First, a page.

The top Democrat on the House Financial Services Committee sent a message to the party's progressive wing on Wednesday, distancing herself from the vocal lawmakers to her left as the party continues to debate its message ahead of the November midterm elections.
Asked about left-wing politicians who identify as democratic socialists, including 2016 presidential candidate Sen. Bernie Sanders, I-Vt., Waters said: "I just don't think our party should be identified because we have a few people who seem to be to the left of the left."
Democrats continue to face down lingering anxiety about the identity of their party, as Republicans, including President Donald Trump, seek to leverage the internal rifts over economic and social issues to their own electoral advantage. The president has zeroed in on Waters, painting her in posts on Twitter as the “unhinged FACE of the Democrat Party.”
Waters is one of Trump’s most outspoken critics in Congress, and often has called for the president’s impeachment.
The president has responded by calling Waters "crazy" and an "extraordinarily low IQ person." On Wednesday, Waters said she ignored the president's attacks.
"I don’t care what he calls me. I know who I am. I know what I do," Waters said. "I am perfectly comfortable with me. He can call me whatever he wants to, he does not intimidate me, and I am not going to stop talking about him."
Waters' high-profile calls to impeach the president and publicly confront members of the administration have made her a polarizing figure. She and her staff have faced a number of threats to their safety. On Tuesday, her office in Los Angeles was evacuated after a staffer found a package addressed to “Anne Thrax,” the Los Angeles Times reported. Officials later deemed the stunt a hoax.
Separately, last week a man was sentenced to three years of probation for threatening in a voicemail to kill Waters.
"If you continue to make threats toward the president, you're going to wind up dead, Maxine, 'cause we'll kill you," the man, Anthony Scott Lloyd, said in the recorded message, according to NBC Los Angeles.
Waters has remained defiant in the face of the threats.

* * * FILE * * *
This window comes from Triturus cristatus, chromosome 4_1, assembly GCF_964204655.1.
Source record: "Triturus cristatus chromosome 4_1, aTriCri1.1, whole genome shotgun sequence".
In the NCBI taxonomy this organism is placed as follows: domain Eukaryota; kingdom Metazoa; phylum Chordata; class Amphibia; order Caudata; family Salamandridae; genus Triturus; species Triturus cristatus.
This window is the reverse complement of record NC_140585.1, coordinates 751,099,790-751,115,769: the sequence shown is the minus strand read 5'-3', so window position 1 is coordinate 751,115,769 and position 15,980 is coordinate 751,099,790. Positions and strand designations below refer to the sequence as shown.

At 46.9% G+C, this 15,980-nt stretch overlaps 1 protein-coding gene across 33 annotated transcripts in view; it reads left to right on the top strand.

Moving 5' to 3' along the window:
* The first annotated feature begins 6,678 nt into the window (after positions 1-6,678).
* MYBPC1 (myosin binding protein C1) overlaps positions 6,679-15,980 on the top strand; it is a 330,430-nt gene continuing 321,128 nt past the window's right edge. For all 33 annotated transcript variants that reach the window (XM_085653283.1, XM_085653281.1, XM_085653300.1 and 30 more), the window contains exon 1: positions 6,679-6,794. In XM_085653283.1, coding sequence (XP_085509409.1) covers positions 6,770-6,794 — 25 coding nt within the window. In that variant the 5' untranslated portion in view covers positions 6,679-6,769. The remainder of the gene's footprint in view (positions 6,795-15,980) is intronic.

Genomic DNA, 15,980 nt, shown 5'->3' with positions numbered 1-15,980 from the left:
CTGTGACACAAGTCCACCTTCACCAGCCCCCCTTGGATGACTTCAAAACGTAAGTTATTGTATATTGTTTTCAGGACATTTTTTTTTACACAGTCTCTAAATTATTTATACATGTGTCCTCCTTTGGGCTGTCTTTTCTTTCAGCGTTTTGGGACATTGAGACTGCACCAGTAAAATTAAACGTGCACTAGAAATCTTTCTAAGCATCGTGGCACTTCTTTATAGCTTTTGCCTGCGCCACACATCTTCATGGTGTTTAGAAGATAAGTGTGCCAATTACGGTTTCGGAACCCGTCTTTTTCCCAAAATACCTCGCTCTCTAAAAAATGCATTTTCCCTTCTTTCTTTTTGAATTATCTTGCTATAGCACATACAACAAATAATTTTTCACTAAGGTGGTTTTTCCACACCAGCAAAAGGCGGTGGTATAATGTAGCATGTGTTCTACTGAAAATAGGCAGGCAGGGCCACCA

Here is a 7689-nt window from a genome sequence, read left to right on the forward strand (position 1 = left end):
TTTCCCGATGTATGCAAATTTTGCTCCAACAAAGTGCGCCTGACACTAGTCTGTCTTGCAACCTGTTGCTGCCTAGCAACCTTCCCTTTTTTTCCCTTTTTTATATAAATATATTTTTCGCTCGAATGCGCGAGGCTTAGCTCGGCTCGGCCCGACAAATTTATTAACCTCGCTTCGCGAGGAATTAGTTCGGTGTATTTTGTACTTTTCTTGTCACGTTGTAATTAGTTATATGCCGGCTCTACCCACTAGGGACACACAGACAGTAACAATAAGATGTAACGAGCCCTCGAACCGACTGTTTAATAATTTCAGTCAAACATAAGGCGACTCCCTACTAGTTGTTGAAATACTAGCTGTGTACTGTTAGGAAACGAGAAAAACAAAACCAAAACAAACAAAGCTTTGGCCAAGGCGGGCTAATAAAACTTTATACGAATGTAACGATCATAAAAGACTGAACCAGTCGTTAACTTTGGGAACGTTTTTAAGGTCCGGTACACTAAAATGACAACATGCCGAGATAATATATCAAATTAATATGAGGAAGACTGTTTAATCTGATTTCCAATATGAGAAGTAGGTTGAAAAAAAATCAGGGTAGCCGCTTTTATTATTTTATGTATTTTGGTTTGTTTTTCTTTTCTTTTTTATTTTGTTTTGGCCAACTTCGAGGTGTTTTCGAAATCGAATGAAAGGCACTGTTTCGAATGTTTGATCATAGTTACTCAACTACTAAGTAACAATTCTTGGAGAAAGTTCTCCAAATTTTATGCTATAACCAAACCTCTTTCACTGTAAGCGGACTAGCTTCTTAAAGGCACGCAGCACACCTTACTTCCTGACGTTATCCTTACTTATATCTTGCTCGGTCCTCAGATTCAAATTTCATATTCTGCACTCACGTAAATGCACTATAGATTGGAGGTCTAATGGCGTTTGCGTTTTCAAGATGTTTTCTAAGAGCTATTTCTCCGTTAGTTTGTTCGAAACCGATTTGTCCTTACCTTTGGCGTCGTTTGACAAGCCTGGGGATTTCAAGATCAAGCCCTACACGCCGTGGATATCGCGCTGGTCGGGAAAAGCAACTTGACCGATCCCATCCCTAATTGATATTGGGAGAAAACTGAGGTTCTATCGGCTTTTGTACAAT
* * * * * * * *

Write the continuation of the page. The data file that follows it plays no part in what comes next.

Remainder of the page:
“And I know that there are those who are talking about censuring me, talking about kicking me out of Congress, talking about shooting me, talking about hanging me,” she said at a June rally. “All I have to say is this: If you shoot me, you better shoot straight. There's nothing like a wounded animal.”
Waters differs from left-wing Democrats on another issue, too: calls to abolish Immigration and Customs Enforcement, or ICE.
She said Wednesday that she disagreed with people calling for an end to the agency, which has become a source of controversy while Trump pursues hardline immigration policies.
"Those people who decided and took the position that it had to be abolished did not think it through in ways that said it has to be reformed," she said.
Trump has slammed Democrats over calls from some members of the party to end ICE. At a rally in Kansas City on Tuesday, Trump called Democrats who favor abolishing ICE Waters' "disciples." He said he looked forward to Democrats raising the issue during the midterms as well as during his next presidential campaign.
"I hope they keep it up, because we're going to have a lot of fun in four months and we're going to have a lot of fun in 2020 running against that," the president said at the rally.
A number of Democrats have called for the elimination of the agency, including Sens. Kirsten Gillibrand of New York and Elizabeth Warren of Massachusetts. Alexandria Ocasio-Cortez, the high-profile democratic socialist who defeated Rep. Joe Crowley in his New York primary election last month, ran on a platform of getting rid of ICE.
Waters also distanced herself from the growing democratic socialist movement in progressive circles.
Waters said she believes the government should do more work to protect consumers. In particular, she said she supported strengthening the Consumer Financial Protection Bureau, and favored stronger fines against big banks that take advantage of their customers. The CFPB has come under fire during the Trump administration as Mick Mulvaney, one of the most vocal critics of the bureau, took the helm.
"When we take a look at the fines that have been levied on Wells Fargo and some of the other big banks, it’s just the cost of doing business, and we’ve got to get away from that," Waters said. "I think we can do better."